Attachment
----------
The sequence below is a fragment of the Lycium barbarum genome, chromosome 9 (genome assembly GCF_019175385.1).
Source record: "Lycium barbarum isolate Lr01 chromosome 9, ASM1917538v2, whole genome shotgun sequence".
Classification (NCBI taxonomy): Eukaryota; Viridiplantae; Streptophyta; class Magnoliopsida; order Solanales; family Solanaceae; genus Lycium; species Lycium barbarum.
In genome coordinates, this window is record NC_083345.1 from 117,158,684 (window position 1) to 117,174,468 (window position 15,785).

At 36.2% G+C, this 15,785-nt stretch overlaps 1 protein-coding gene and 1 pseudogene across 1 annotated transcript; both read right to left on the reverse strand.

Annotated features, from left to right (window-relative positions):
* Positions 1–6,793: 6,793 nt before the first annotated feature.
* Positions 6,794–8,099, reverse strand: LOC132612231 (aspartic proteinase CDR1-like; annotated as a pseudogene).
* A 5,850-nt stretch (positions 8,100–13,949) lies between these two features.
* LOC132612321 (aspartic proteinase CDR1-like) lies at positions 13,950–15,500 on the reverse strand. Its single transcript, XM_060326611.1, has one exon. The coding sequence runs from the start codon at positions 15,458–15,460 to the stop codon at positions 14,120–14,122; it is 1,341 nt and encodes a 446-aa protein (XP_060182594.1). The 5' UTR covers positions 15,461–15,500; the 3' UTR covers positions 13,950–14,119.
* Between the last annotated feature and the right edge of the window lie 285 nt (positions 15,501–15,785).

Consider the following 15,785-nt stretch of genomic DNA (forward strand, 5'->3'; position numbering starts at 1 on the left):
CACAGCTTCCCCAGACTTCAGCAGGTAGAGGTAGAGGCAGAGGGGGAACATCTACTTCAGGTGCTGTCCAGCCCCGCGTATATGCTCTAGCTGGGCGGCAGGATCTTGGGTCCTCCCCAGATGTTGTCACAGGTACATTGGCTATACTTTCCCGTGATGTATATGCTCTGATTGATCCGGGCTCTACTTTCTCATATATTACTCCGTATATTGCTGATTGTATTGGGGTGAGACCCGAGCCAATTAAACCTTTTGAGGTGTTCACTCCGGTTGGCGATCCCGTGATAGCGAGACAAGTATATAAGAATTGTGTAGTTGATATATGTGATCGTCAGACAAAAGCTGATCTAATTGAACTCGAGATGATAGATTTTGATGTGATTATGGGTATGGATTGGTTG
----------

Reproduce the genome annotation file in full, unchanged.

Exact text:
The sequence below is a fragment of the Lycium barbarum genome, chromosome 9 (genome assembly GCF_019175385.1).
Source record: "Lycium barbarum isolate Lr01 chromosome 9, ASM1917538v2, whole genome shotgun sequence".
Classification (NCBI taxonomy): Eukaryota; Viridiplantae; Streptophyta; class Magnoliopsida; order Solanales; family Solanaceae; genus Lycium; species Lycium barbarum.
In genome coordinates, this window is record NC_083345.1 from 117,158,684 (window position 1) to 117,174,468 (window position 15,785).

At 36.2% G+C, this 15,785-nt stretch overlaps 1 protein-coding gene and 1 pseudogene across 1 annotated transcript; both read right to left on the reverse strand.

Annotated features, from left to right (window-relative positions):
* Positions 1–6,793: 6,793 nt before the first annotated feature.
* Positions 6,794–8,099, reverse strand: LOC132612231 (aspartic proteinase CDR1-like; annotated as a pseudogene).
* A 5,850-nt stretch (positions 8,100–13,949) lies between these two features.
* LOC132612321 (aspartic proteinase CDR1-like) lies at positions 13,950–15,500 on the reverse strand. Its single transcript, XM_060326611.1, has one exon. The coding sequence runs from the start codon at positions 15,458–15,460 to the stop codon at positions 14,120–14,122; it is 1,341 nt and encodes a 446-aa protein (XP_060182594.1). The 5' UTR covers positions 15,461–15,500; the 3' UTR covers positions 13,950–14,119.
* Between the last annotated feature and the right edge of the window lie 285 nt (positions 15,501–15,785).

Consider the following 15,785-nt stretch of genomic DNA (forward strand, 5'->3'; position numbering starts at 1 on the left):
CACAGCTTCCCCAGACTTCAGCAGGTAGAGGTAGAGGCAGAGGGGGAACATCTACTTCAGGTGCTGTCCAGCCCCGCGTATATGCTCTAGCTGGGCGGCAGGATCTTGGGTCCTCCCCAGATGTTGTCACAGGTACATTGGCTATACTTTCCCGTGATGTATATGCTCTGATTGATCCGGGCTCTACTTTCTCATATATTACTCCGTATATTGCTGATTGTATTGGGGTGAGACCCGAGCCAATTAAACCTTTTGAGGTGTTCACTCCGGTTGGCGATCCCGTGATAGCGAGACAAGTATATAAGAATTGTGTAGTTGATATATGTGATCGTCAGACAAAAGCTGATCTAATTGAACTCGAGATGATAGATTTTGATGTGATTATGGGTATGGATTGGTTG